Blossom watch

Take time to admire spring blossom, whether this be from your window, down the street on your daily exercise or in your garden if you’re lucky enough to have it grow there. You can also learn more about how these floral wonders support wildlife.

In this article:

Although we’re in extraordinary times and the way we live our lives has dramatically changed, blossom will continue to be a symbol of new life wherever it grows, including parks, down your street or in gardens we care for. Reassuringly, nature will always be there to welcome us back.

Blossom is one of the first signs that spring is well and truly on the way, and is a welcome sight of colour after the frosty winter months. From the pinker hues to the cloudy white, these delicate blossoms are a joyful sight and a reminder that warmer days are on their way. 

Cherry blossom and apple blossom are not only beautiful to look at, they also support a variety of wildlife. Open your window and notice how the warm spring air fluffs up the petals on blossom trees, or take a moment on your daily walk or run to look out for birds that might be attracted to these trees down your street.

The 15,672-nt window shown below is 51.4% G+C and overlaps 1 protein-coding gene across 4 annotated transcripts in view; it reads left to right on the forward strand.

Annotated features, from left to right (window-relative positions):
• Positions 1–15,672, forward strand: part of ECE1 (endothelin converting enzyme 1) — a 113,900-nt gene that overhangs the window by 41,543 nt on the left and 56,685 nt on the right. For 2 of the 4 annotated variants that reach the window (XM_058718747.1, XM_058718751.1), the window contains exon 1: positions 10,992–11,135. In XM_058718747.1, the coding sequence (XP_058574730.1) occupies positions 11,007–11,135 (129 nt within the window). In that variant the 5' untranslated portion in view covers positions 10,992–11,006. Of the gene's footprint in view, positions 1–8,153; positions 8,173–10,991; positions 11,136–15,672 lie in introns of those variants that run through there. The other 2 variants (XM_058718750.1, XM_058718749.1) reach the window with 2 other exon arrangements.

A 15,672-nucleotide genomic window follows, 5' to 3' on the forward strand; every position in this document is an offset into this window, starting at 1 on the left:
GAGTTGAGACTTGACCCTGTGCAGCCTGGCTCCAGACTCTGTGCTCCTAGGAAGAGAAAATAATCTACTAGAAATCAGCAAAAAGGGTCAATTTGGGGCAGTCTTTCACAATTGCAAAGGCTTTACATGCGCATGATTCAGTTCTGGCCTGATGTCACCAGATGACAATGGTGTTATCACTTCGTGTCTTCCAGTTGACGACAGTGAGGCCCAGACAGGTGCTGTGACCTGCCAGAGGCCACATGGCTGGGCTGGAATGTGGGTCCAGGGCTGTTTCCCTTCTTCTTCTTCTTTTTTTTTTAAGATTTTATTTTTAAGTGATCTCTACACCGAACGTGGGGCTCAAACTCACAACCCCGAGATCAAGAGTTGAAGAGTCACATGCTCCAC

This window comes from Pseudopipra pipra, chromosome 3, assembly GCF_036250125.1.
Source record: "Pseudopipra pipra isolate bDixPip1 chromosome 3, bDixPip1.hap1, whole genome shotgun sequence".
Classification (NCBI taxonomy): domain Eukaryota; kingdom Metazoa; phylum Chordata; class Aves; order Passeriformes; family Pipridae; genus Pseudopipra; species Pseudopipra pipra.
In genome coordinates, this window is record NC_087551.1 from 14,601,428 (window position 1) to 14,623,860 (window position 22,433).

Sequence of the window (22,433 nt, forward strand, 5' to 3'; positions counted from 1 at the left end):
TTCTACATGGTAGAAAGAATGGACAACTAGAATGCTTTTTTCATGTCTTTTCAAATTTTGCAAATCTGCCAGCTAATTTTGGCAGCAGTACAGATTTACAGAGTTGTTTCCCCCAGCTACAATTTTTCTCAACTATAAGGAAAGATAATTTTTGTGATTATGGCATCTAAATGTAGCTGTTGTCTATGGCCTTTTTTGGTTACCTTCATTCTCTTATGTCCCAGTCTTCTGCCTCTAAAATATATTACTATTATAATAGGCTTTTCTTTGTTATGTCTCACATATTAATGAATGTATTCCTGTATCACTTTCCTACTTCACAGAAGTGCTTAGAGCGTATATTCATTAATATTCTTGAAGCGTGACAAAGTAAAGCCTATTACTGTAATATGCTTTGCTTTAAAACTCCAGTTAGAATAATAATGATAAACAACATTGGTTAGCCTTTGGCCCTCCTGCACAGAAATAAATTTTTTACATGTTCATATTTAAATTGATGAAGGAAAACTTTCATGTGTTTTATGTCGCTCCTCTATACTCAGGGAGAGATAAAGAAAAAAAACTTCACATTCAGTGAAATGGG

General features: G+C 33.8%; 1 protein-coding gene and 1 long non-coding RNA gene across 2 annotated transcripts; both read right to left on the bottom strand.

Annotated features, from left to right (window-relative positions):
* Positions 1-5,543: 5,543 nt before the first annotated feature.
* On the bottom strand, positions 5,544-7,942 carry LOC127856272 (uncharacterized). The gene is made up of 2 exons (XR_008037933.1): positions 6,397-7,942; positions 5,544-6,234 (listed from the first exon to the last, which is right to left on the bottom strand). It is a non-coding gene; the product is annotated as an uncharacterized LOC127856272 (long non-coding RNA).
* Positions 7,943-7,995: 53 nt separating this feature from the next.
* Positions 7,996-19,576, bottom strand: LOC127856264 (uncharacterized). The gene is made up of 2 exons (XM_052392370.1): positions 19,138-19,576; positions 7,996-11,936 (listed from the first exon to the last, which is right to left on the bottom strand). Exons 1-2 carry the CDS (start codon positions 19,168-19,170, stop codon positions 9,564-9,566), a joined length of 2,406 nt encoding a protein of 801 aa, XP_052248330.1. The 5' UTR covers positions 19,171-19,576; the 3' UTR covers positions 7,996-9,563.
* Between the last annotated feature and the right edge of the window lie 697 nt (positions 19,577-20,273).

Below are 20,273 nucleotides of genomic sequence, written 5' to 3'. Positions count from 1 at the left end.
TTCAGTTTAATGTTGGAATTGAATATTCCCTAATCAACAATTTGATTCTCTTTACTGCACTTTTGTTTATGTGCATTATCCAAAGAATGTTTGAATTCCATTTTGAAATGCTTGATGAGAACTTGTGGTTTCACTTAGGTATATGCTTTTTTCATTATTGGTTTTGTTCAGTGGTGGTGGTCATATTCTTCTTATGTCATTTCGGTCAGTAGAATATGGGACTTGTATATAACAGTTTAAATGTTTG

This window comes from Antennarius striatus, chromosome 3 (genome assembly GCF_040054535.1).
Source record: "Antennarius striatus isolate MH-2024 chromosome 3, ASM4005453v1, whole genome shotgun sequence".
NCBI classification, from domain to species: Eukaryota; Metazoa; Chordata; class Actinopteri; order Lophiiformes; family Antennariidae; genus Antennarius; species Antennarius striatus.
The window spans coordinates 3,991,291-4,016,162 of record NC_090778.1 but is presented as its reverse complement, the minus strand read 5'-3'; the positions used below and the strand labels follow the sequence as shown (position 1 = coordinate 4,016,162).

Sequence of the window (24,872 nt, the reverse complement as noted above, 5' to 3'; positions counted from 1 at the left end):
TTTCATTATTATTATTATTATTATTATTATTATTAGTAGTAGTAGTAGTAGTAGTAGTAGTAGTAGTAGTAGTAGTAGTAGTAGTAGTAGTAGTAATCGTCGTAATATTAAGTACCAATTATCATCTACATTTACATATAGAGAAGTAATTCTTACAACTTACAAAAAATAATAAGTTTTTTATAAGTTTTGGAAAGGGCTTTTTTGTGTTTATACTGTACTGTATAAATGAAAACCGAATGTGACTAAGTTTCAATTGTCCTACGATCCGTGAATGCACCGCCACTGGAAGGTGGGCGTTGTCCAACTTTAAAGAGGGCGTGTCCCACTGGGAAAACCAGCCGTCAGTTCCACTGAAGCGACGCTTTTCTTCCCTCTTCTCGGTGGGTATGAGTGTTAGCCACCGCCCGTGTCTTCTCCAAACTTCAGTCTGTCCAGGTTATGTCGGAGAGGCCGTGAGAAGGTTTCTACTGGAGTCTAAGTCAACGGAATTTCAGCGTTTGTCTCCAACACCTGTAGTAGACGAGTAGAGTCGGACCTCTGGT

Blossoming trees in our care

We care for hundreds of trees that blossom in the spring, many of which are historical varieties. This includes the tree said to inspire Newton's theory of gravity and the orchard that Thomas Hardy loved to play in as a child.

In Japan, spring blossom is celebrated with the traditional custom of Hanami, which means ‘flower viewing’ and is an opportunity to take in the beauty of flowers.

Notice the calming effects of spring blossom

Spending time to dwell on nature can improve your wellbeing.  Research shows that just 20 minutes could help to improve your mood. But only six per cent of adults and seven per cent of children take the time to celebrate seasonal events such as the first day of spring.

Take a different route on your daily exercise to see if you can spot blossom in your neighbourhood and embrace the turn of the season. Why not take a quick snap of a blossoming tree and send it to your loved ones to share the moment with others?

For younger ones, as part of our '50 things to do before you’re 11¾', celebrating blossom could mean you watch a bird singing loudly in a tree (no. 44) or get up for the sunrise (no. 23) to use your daily walk to see how the golden hour lights up blossoming trees down your street in different ways.

Celebrate Hanami wherever you are and connect with nature to lift your spirits, even if it's just for a moment or so.